The Snowden Forest is a popular mountain biking area near Campbell River which has hosted the BC Bike Race in the past as well as the more-local Snowden Challenge. Mirror file photo.

Under pressure

What is the cheapest, lightest, and most important part of your bike?

It’s certainly not those $1,500 carbon wheels! Actually, it’s the air in your tires! At the risk of getting a little techy, we need to talk air pressure because instead of coming to the bike shop to fix your flat, you should be out riding.

Paying attention to your tire air pressure is the simplest form of bike maintenance. At the shop, we explain to our customers every day that it’s also the most important thing you can do to ensure a good ride. Every ride should begin with you grabbing your trusty floor pump and checking air pressure.

We measure air pressure in PSI which stands for pounds per square inch. All tires will give you a helpful pressure range printed on the sidewall. Unfortunately, that range is often too wide to be overly helpful so it’s important that you learn more precisely what air pressure is your sweet spot. To find yours you need to account for three important factors: your weight, the terrain you’ll be riding, and tire width.

The idea is to find the balance between supporting your body weight while also allowing for some squish in the tire. Too hard and you’ll feel every bump, too soft and you’ll wreck your rim. On a mountain bike, we often throw around a starting point of around 25 PSI so you can start there and add or remove air in small 1 or 2 PSI increments in order to hone in on your sweet spot.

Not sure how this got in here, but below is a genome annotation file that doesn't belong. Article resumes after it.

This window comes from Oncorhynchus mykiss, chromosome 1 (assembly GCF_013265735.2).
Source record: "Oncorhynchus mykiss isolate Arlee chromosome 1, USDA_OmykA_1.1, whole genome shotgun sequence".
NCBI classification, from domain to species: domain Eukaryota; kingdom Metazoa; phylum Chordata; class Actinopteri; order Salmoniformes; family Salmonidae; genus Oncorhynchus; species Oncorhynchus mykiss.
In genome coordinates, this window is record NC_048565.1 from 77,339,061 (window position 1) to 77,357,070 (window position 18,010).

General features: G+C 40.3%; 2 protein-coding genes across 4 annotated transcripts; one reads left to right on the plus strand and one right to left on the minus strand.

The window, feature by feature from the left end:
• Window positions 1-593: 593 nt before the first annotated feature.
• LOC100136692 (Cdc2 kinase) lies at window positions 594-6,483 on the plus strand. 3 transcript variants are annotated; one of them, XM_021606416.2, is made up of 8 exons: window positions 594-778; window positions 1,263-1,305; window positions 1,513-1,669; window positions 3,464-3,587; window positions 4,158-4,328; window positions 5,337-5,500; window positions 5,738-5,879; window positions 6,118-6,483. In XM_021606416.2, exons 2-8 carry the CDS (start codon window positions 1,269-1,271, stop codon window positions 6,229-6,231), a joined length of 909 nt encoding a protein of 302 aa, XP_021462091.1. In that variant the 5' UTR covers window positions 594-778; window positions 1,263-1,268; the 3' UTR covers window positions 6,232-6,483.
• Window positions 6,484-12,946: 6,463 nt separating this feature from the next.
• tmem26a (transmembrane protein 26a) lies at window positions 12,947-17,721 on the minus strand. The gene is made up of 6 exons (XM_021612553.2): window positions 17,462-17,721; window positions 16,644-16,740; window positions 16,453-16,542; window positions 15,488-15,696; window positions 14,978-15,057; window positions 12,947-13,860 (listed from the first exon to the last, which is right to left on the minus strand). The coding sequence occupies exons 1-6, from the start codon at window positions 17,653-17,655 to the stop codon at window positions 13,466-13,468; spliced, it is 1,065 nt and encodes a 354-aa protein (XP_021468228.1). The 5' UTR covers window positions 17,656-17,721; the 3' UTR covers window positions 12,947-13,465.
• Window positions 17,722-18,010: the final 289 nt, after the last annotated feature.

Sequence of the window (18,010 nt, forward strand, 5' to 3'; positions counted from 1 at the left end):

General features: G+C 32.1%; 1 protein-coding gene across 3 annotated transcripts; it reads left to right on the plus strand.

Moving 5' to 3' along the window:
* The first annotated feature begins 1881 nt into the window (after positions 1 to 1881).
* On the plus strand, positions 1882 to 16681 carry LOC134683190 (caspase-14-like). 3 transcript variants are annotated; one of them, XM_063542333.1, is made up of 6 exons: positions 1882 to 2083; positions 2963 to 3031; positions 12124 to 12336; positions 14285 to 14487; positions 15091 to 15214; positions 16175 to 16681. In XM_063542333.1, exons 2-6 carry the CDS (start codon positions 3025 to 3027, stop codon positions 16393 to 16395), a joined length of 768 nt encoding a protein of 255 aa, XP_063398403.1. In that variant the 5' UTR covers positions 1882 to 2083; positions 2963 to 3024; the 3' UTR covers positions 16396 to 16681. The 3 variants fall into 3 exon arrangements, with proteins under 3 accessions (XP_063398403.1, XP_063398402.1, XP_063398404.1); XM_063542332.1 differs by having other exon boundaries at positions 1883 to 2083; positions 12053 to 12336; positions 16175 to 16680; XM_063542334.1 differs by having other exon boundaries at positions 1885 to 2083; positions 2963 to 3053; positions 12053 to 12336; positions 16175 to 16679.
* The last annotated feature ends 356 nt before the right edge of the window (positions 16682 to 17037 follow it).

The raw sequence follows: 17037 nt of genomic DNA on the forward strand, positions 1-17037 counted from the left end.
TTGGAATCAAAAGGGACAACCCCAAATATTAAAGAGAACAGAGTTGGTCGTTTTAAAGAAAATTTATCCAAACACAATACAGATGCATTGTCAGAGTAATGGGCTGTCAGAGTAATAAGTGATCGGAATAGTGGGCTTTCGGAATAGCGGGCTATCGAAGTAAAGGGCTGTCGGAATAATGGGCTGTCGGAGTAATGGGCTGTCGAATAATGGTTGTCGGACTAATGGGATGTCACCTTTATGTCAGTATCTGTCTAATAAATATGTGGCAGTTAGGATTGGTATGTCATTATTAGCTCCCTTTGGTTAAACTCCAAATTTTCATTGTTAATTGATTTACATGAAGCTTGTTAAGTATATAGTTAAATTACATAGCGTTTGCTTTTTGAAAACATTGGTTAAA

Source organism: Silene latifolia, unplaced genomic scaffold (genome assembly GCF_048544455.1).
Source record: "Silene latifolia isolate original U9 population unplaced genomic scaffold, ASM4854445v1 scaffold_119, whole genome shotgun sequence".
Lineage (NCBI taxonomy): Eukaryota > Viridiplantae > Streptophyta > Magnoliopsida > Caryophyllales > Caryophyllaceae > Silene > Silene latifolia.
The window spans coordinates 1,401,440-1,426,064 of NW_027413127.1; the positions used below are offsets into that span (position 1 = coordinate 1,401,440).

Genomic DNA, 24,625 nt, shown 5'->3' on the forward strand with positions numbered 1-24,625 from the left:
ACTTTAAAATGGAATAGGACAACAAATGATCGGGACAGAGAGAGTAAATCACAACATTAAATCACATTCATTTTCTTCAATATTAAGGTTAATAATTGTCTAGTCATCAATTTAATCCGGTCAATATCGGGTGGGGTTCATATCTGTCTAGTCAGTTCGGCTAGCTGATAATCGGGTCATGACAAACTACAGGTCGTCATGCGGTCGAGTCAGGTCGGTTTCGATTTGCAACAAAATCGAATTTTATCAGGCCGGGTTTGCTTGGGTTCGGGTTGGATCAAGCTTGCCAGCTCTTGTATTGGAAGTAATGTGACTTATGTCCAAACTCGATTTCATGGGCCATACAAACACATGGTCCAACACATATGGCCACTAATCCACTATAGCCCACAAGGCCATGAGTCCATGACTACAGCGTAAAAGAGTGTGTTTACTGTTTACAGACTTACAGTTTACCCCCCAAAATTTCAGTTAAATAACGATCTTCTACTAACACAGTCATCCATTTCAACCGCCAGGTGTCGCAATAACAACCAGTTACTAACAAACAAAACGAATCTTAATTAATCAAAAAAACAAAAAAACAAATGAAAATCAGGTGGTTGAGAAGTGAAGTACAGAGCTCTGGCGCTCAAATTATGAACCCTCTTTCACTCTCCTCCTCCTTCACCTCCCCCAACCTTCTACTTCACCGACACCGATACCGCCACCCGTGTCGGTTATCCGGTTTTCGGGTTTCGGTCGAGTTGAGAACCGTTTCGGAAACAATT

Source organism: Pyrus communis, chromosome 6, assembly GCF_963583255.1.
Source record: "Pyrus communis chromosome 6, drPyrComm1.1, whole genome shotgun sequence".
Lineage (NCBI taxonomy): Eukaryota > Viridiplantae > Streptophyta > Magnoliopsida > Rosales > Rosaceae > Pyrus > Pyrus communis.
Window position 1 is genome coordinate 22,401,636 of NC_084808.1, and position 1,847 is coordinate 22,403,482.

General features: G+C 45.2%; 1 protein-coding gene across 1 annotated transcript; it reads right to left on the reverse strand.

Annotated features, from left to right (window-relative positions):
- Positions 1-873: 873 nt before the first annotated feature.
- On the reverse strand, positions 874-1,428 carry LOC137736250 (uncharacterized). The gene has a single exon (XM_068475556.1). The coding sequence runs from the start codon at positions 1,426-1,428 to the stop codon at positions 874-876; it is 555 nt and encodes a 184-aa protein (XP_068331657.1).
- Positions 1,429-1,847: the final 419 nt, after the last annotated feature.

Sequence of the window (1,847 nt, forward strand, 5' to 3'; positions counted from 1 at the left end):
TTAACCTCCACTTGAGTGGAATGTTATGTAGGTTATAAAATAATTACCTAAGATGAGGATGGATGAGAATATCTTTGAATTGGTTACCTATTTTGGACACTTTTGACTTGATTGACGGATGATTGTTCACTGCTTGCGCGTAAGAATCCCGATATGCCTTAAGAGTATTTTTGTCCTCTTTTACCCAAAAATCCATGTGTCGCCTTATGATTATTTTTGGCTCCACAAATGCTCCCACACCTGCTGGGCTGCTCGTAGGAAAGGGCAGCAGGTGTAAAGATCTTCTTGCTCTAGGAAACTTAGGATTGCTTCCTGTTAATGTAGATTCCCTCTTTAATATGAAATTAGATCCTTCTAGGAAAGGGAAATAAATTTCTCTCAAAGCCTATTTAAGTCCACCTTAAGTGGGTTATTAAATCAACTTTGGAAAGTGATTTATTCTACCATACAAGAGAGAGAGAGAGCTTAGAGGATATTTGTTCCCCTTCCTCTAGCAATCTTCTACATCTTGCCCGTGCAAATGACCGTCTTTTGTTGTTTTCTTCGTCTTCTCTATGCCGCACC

Next, consider the terrain you’re about to ride. Heading to rough and rocky Snowden to ride the revamped Pretzl Logic trail? Or are you going to cruise the much flatter and smoother Beaver Lodge? It takes some trial and error but if you hear your rim smashing into rocks because the tire compresses too much, you need more air pressure in those tires! If you’re roughly bouncing over rocks or sliding out in corners, you probably need to lose a couple PSI.

The wide tires seen on mountain bikes today allow for riding at much lower air pressures. This maximizes grip and comfort as you float over the rough stuff. On the other side, a narrow mountain bike tire or skinny road tire must be ridden at higher pressure so that it does not bottom out on the rim. Just because you always rode at 35 PSI on your old bike with 2.0 inch wide tires doesn’t mean that’ll work on your new bike with 2.5 inch wide tires.

Hopefully, that helps you find that air pressure sweet spot, and if you only want to remember one thing from this it’s this: keep your floor pump handy and check your air pressure before EVERY ride! Enjoy the ride.

– Courtesy of Pedal Your World

Campbell RiverCycling

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